Social enterprises are motivated by social objectives and social purpose. For social enterprises registered as societies, this social purpose is either for the mutual benefit of members in a bona fide co-operative society, for broader community benefits in a community benefit society, or, for public benefit and charitable purpose in a charitable community benefit society. These differences in investor motivation are enshrined in society law by means of limits on the financial return on investment, restrictions on the scope for capital gains, and caps on the amount of capital an individual can invest.
The primary motivation for purchasing shares in a society is to support the social purpose and objects of the enterprise. Financial motivation is at best secondary, and any return on capital is better understood as compensation rather than a reward for risk taking.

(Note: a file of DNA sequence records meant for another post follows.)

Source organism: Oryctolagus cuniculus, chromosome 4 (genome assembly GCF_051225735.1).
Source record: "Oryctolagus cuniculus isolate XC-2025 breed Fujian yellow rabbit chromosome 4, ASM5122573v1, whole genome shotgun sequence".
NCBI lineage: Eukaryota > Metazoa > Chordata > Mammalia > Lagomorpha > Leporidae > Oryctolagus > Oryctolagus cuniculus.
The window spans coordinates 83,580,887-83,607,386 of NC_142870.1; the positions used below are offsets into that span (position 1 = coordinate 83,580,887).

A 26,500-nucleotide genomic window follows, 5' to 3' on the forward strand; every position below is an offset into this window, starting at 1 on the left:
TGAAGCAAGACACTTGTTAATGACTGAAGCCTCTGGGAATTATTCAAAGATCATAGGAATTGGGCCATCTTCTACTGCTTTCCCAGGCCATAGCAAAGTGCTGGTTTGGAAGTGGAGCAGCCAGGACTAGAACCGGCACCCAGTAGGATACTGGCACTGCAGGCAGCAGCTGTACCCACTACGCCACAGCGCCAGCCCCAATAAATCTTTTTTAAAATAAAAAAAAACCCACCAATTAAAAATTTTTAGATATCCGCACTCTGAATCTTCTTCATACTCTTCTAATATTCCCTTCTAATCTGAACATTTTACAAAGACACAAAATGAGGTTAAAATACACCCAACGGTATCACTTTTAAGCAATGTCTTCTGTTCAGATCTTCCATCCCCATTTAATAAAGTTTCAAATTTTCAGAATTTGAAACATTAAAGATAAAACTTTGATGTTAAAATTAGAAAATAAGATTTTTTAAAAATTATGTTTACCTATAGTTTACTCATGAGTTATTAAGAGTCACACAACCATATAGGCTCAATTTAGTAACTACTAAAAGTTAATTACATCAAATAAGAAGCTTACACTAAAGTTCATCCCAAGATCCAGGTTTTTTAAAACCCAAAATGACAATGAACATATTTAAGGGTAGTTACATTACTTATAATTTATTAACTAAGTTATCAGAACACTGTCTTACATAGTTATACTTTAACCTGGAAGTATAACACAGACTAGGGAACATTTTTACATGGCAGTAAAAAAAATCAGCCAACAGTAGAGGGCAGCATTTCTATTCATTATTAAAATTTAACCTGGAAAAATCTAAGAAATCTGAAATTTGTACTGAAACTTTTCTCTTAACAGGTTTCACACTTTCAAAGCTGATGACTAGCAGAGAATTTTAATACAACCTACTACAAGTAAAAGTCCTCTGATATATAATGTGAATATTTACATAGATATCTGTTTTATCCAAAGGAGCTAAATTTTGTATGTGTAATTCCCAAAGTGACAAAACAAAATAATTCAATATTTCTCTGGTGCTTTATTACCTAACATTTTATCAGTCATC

So it is very important to clarify the social purpose of your enterprise for the benefit of prospective shareholders, and your efforts will be rewarded by better results. For example, if the enterprise is to preserve a precious local asset, the importance of that asset will be reflected in the amount you can hope to raise. Where the project revolves around a community need or interest that is not being met (for instance, there may be no local sports facilities, poor broadband connections, or a lack of affordable housing) the social impact will be significant and may be obvious; there will be other circumstances, however, where the social outcomes may not be immediately obvious to the man on the street, and so some extra effort needs to go into communicating your vision.